Daily Comment (September 24, 2021)

by Bill O’Grady, Thomas Wash, and Patrick Fearon-Hernandez, CFA

[Posted: 9:30 AM EDT] | PDF

Good morning, all! U.S. equity futures are signaling a lower open this morning. Today’s report begins with an Evergrande (EGRNF, USD, 0.3550) update and international news roundup. Next, we cover U.S. economics and policy developments. China news follows, and we end with our pandemic coverage.

Evergrande update: U.S. markets closed higher yesterday as investors shrugged off concerns of an imminent Evergrande collapse. On Thursday, Evergrande failed to make an interest payment of $83.5 million on a $2 billion offshore bond and didn’t provide clarity as to when it was going to make a payment or whether it planned to do so. It has been speculated that the market’s reaction may have been related to a debt covenant that gave the company an additional 30-day grace period. Hence, the company likely has more time to make the payment than investors may have originally realized. Although this could be good news for markets now, Evergrande may not be out of the woods yet. It still has a $47.5 million interest payment due next week and it is unclear whether it will be able to make that payment.  That being said, we suspect the possibility of an international market contagion may be less severe than reports suggest. At $20 billion, its international debt burden is relatively small and thus may not be enough to collapse international markets. However, its $300 billion in total liabilities due largely to creditors and businesses in mainland China could be dangerous for the country. As a result, we suspect that if Evergrande and other similar firms collapse, it could be the beginning of the end of investment-led growth in China.

International news: 

  • North Korea rejected South Korea’s request to formally end the Korean War. The two sides never agreed to a peace treaty after signing a ceasefire in 1953. Pyongyang insisted that the U.S. must end its hostility toward the country before it can agree to formally ending the war.
  • The upcoming German elections have wealthy individuals on edge as it is widely believed that the next administration will be left-leaning. A new left-leaning parliament could result in the reintroduction of a wealth and inheritance tax. As a result, wealthy individuals have decided to move their assets into Switzerland.

Economics and policy:

  • House Speaker Nancy Pelosi announced that Congress will not allow government funding to expire next week. The statement came hours after the Biden administration announced that it was preparing contingency plans in case of a partial government shutdown. Her remarks have been viewed as a signal that Democrats could decouple the government spending bill from the debt ceiling. A vote on the debt ceiling is expected to take place on Monday and Republicans are expected to vote against it. At this time, we are confident that the debt ceiling will be raised before the deadline because Democrats, who hold the majority in both houses, would have the most to lose in the event that it does not get lifted. However, we expect the debt ceiling to be lifted at the very last minute as the two sides continue to haggle.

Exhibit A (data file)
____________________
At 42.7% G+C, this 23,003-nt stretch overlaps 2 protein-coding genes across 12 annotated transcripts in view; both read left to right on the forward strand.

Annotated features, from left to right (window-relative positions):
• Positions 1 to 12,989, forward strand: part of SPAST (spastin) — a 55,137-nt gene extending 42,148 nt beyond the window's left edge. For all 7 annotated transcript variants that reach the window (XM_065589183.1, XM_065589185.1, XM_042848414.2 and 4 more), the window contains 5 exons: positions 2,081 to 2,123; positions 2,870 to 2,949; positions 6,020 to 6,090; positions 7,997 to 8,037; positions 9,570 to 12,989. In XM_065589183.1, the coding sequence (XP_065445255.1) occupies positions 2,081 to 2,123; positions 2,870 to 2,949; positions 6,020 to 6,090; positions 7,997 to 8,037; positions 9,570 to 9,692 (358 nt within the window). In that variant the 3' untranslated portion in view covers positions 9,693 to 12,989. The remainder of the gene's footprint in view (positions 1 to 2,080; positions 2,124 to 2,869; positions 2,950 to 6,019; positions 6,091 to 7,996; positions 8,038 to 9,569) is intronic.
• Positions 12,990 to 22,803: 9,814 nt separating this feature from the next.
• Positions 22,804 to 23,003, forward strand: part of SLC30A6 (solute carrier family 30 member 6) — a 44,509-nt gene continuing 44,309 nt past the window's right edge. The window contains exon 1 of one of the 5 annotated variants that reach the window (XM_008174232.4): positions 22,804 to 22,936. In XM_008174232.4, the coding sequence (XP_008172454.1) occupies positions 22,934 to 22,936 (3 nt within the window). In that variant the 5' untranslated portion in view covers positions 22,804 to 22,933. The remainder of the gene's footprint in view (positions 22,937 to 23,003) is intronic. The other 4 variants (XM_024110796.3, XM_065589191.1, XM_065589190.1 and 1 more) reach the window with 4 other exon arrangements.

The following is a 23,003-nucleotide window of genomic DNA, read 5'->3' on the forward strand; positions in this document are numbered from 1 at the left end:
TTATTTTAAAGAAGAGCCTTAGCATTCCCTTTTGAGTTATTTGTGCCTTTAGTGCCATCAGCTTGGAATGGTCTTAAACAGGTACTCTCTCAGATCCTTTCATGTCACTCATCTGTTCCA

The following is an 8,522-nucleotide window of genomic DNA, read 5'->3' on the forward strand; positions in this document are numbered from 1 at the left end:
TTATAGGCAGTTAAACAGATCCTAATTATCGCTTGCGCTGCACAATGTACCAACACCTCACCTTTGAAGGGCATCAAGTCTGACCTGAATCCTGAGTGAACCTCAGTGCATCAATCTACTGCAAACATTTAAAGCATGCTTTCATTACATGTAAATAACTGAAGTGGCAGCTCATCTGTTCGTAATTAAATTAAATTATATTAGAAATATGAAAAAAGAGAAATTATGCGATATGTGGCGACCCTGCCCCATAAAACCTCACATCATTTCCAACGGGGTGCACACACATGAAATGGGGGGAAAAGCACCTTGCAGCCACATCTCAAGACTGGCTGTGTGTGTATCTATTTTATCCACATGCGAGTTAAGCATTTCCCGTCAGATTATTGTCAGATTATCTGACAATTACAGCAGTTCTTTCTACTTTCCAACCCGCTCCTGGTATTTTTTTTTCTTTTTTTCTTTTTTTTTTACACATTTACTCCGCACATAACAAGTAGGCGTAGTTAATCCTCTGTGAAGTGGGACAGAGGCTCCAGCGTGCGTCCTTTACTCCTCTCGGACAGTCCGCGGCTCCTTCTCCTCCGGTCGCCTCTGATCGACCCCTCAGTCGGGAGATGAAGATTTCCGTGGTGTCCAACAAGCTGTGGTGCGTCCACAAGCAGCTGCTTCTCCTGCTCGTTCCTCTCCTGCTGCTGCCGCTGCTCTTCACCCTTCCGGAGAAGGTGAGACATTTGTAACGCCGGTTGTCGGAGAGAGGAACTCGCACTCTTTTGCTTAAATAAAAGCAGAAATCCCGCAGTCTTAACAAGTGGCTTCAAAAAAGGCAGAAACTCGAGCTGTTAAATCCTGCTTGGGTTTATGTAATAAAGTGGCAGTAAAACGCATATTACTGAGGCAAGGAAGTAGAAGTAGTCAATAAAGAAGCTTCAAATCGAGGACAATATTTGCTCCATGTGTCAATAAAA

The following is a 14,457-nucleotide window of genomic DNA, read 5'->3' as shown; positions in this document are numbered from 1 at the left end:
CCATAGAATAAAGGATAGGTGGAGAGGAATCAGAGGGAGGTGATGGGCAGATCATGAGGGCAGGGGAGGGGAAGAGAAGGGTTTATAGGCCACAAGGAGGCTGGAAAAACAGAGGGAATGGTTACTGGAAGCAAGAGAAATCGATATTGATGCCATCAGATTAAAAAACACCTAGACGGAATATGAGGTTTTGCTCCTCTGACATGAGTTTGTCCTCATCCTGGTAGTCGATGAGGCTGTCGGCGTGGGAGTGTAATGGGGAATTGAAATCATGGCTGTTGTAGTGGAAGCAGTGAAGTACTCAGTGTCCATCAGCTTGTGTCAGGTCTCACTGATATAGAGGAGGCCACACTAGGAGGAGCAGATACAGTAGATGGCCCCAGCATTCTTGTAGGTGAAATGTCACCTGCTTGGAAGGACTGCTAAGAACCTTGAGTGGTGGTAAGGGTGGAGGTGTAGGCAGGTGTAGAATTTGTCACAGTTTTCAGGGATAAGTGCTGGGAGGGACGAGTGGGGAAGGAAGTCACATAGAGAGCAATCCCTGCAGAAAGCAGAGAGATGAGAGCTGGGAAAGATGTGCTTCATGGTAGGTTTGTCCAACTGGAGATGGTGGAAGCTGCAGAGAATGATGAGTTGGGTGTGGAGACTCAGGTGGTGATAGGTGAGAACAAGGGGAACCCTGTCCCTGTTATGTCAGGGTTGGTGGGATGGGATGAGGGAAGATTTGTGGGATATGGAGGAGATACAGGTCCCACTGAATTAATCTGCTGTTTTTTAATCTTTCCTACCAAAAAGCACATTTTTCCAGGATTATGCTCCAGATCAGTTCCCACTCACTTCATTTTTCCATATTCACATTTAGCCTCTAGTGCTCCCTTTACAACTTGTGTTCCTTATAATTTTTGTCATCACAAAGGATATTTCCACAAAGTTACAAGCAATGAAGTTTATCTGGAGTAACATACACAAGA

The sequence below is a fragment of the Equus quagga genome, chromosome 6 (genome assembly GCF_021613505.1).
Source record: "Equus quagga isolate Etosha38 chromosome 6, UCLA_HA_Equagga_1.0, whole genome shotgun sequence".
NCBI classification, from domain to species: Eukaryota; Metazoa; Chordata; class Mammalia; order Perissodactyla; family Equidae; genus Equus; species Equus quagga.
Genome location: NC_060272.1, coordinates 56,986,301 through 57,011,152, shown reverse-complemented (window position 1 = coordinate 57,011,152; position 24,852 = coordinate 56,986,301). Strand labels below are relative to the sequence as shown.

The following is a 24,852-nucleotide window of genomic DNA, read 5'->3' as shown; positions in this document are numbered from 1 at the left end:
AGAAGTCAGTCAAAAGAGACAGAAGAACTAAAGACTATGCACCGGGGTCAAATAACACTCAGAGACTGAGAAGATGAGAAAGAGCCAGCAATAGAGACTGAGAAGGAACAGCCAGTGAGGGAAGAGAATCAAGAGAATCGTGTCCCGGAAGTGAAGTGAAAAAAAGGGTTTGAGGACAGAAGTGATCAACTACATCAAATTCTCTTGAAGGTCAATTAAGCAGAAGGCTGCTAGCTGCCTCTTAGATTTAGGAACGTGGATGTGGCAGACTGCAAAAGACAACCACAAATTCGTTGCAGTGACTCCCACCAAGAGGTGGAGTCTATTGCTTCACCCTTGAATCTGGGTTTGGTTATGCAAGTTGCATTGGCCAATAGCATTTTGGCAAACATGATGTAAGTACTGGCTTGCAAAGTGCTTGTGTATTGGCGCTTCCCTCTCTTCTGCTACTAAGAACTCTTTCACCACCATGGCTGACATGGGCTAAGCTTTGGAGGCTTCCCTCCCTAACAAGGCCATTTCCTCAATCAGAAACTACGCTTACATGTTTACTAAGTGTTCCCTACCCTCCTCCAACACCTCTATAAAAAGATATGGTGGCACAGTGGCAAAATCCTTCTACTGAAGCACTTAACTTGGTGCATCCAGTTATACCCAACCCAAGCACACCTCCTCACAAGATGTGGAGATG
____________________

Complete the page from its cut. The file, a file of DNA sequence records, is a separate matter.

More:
• Additionally, Nancy Pelosi and Senate Majority Leader Chuck Schumer announced an agreement for “a framework” of options to pay for the social spending ambitions in the $3.5 trillion government spending bill. The revelation has led to confusion among Democrats who claimed to have not been briefed on the framework. Although last minute changes to controversial bills are not unusual, the lack of transparency may make it harder for Democrats to rally around the bill.
  • Treasury yields rose sharply due to a sell-off in bonds on Thursday. The increase in yields appears to be in response to tightening credit conditions. This week, the Federal Reserve and the Bank of England signaled that they could tighten monetary policy.
  • U.S. household net worth rose to an all-time high in the second quarter bolstered by high equity prices and increases in home values.
  • The White House is mulling over whether to invoke a cold-war era national security law that forces companies to provide information on the inventory and sale of semiconductors. This is the latest attempt by the Biden administration to address the semiconductor shortage.
  • Higher oil prices have made it easier for private and small companies to enter the market. It is expected that these companies will account for more than half of total output growth next year.


COVID-19:  The number of reported cases is 230,663,767 with 4,729,308 fatalities.  In the U.S., there are 42,672,241 confirmed cases with 684,349 deaths.  For illustration purposes, the FT has created an interactive chart that allows one to compare cases across nations using similar scaling metrics.  The FT has also issued an economic tracker that looks across countries with high-frequency data on various factors.  The CDC reports that 462,561,625 doses of the vaccine have been distributed with 387,821,704 doses injected.  The number receiving at least one dose is 212,564,346, while the number receiving second doses, which would grant the highest level of immunity, is 182,587,334.  The FT has a page on global vaccine distribution.

  • An advisory panel for the Centers for Disease Control and Prevention have recommended that the Pfizer vaccine be limited to seniors, nursing home residents, and certain adults with underlying conditions. The recommendation for such a small group of people will likely hinder efforts from the Biden administration as it attempts to halt the spread of the delta variant through vaccinations.

  View PDF